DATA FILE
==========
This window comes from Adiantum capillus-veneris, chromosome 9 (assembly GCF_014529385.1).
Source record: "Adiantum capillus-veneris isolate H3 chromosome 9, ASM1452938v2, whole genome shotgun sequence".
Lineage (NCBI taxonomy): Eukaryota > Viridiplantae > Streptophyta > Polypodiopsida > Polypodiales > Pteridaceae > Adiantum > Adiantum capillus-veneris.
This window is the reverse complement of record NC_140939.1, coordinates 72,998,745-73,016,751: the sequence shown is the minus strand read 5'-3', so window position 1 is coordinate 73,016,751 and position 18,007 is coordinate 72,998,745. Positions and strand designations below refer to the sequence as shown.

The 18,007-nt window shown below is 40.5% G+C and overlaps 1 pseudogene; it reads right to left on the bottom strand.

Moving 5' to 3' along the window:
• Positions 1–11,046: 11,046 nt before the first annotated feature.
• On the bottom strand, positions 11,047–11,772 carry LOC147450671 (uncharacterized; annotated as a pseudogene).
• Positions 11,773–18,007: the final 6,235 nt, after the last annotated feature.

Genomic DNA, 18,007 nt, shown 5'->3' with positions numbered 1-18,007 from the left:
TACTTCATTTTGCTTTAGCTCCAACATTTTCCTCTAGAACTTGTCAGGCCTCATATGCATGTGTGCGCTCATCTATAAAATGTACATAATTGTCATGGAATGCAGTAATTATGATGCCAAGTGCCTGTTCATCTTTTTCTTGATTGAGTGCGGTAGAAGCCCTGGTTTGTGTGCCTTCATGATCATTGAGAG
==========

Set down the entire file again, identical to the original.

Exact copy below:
This window comes from Adiantum capillus-veneris, chromosome 9 (assembly GCF_014529385.1).
Source record: "Adiantum capillus-veneris isolate H3 chromosome 9, ASM1452938v2, whole genome shotgun sequence".
Lineage (NCBI taxonomy): Eukaryota > Viridiplantae > Streptophyta > Polypodiopsida > Polypodiales > Pteridaceae > Adiantum > Adiantum capillus-veneris.
This window is the reverse complement of record NC_140939.1, coordinates 72,998,745-73,016,751: the sequence shown is the minus strand read 5'-3', so window position 1 is coordinate 73,016,751 and position 18,007 is coordinate 72,998,745. Positions and strand designations below refer to the sequence as shown.

The 18,007-nt window shown below is 40.5% G+C and overlaps 1 pseudogene; it reads right to left on the bottom strand.

Moving 5' to 3' along the window:
• Positions 1–11,046: 11,046 nt before the first annotated feature.
• On the bottom strand, positions 11,047–11,772 carry LOC147450671 (uncharacterized; annotated as a pseudogene).
• Positions 11,773–18,007: the final 6,235 nt, after the last annotated feature.

Genomic DNA, 18,007 nt, shown 5'->3' with positions numbered 1-18,007 from the left:
TACTTCATTTTGCTTTAGCTCCAACATTTTCCTCTAGAACTTGTCAGGCCTCATATGCATGTGTGCGCTCATCTATAAAATGTACATAATTGTCATGGAATGCAGTAATTATGATGCCAAGTGCCTGTTCATCTTTTTCTTGATTGAGTGCGGTAGAAGCCCTGGTTTGTGTGCCTTCATGATCATTGAGAG